The IBJJF (International Jiu-Jitsu Federation) confirmed that Heel hooks and reaping will be allowed for brown and black belts from 2021. This news was announced this week during Pan IBJJF Jiu-Jitsu Championship 2020 and it’s confirmed by Flograppling. This latest change in IBJJF heel hooks rules is one that people in the grappling community have been requesting for ages. It is most definitely a welcome change, but what will it mean for Brazilian Jiu-Jitsu?
The IBJJF heel hooks rules are a source of unparalleled debate in the grappling world. On one side you have the hardcore fans of the current state of Brazilian Jiu-Jitsu, given that the IBJJF is the largest organization that puts together tournaments on a world scale. On the other side are the people that enjoy a “different brand” of Jiu-Jitsu, More Leg lock originated and focusing on No-Gi (although that’s not always the case). finally, it seems that everyone will be able to find an IBJJF tournament they enjoy, and won’t have to change their grappling game because of it.
The IBJJF Heel Hooks And Reaping Rules…So Far
At present, the IBJJF heel hooks rules are simple – NO heel hooks at any belt level, Gi or No-Gi. The notion behind this was that heel hooks are too dangerous to be practiced safely, and that went on for decades, since the formation of the IBJJF. As it turns out, even though that might’ve been the case before, heel hooks are no more dangerous than armlocks or chokes.
Granted, it was Danaher and his control originated style of leg locks that are to blame for the resurgence of leg locks at the highest levels of Jiu-Jitsu. However, he brought much-needed control to the leg lock game, and as result, in the last decade, we’ve seen heel hook in every tournament outside of IBJJF / AJP rules, from EBI to the UFC. Statistics have shown that heel hook related injuries are nothing out of the ordinary and have much to do with the stubbornness of the person being caught, as opposed to the danger s of the moves themselves.
Knee raps, on the other side, have always been a different kind of restriction. The no-knee reap rule is dumb at best, given that there’s simply no way to injure a knee just by having your shin run across it, from the outside in. In fact, the IBJJF heel hooks, and knee raps rule change will actually help improve the open guards game along with opening up lots of leg locking opportunities. Both rule changes are extremely welcome and definitely a step forward… or so it seems.
The Announcement That Stunned The BJJ World
A couple of days ago the news emerged that the IBJJF will allow heel hooks and knee raps from 2021. Personally, I had to check the date of the announcement, as it seemed like the perfect April fools day prank. It took a while for the fact that this is a real thing to sink in. And when it did I was immensely happy.
As per the IBJJF statement, heel hooks and knee raps will be allowed, but not for everyone. And that is ok. For starters, heel hooks will be allowed only in No-Gi championships and for brown and black belt divisions. While it is unclear at present whether this is also true for the knee reap rule or it will extend to Gi, we know for sure that if you’re a brown or black belt and like to compete No-Gi, you definitely have the option of using both.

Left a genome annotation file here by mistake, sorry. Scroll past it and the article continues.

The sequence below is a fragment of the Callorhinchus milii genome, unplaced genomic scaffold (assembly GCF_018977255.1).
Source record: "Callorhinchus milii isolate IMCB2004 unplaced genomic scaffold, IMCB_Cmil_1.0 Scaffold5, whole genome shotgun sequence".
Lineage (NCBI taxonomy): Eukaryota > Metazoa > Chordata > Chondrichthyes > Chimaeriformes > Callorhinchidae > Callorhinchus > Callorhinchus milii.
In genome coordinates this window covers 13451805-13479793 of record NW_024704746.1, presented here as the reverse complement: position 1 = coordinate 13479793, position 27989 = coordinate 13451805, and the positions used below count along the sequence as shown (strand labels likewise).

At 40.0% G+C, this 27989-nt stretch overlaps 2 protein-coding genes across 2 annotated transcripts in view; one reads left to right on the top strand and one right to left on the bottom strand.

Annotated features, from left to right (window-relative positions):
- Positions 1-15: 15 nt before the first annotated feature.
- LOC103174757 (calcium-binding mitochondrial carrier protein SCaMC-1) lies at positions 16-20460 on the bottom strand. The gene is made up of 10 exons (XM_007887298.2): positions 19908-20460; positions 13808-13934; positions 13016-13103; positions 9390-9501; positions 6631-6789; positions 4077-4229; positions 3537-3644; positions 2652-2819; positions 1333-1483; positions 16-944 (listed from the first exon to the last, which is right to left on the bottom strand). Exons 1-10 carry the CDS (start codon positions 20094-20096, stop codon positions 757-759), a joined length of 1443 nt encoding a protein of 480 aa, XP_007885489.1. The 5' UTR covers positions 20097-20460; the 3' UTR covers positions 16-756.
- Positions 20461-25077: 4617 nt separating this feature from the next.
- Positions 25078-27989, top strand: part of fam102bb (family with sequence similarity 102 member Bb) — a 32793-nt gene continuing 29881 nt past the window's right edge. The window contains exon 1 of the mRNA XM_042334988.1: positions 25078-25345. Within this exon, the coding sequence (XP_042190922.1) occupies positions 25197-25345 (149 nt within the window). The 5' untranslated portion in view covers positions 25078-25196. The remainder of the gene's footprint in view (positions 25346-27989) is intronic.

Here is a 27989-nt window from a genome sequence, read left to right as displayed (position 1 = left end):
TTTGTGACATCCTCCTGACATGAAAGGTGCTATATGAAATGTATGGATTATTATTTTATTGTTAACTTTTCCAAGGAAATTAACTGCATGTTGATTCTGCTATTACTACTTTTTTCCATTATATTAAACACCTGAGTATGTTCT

The IBJJF heel hooks and knee reaps rules statement encountered positive reactions from the BJJ world or most of it. There are those that would love to keep training using the old-school ways, given that some gyms haven’t opened up to using heel hooks and knee reaps yet. However, it is definitely a step forward for global Jiu-Jitsu and the evolution of the sport.
What Can We Expect?
This is the big question, isn’t it? After the initial excitement at the IBJJF heel hooks and knee reaps rule change subsides, common sense kicks in, with a healthy dose of skepticism. I might be mistaken, and certainly, hope so, but this might just turn out to be a ploy that proves that these moves are too dangerous to use. Those of us that have been using them for years know it isn’t so, but letting people who have rudimentary training at best try and use, or worse, defend heel hooks at the highest levels might just be that nail in the coffin the IBJJF are looking for.
On a more positive note, it will draw many more competitors towards IBJJF competitions, and God knows they need it, after their BJJ globetrotters fiasco a few months ago and with the AJP growing ever so stronger with every passing day. That said, the AJP and all other tournaments that use IBJJF rules will also have to accommodate the IBJJF heel hooks and knee reaps rules change which will bring about consequences, good or bad. let’s all hope they’re of the former variety!
All In All
Most of us roll and mess around with heel hooks anyway. Knee reaps are even more of a thing that happens even involuntary, during such of modern guard play. So, why shouldn’t we be able to sue them in competition? I certainly hope the IBJJF heel hooks and knee reaps rule will open to purple belts as well in the near future, and hopefully all competitors in the future. For now, I know that I’m really excited to take this latest rule change out for a ride, whenever I get the chance to compete next.
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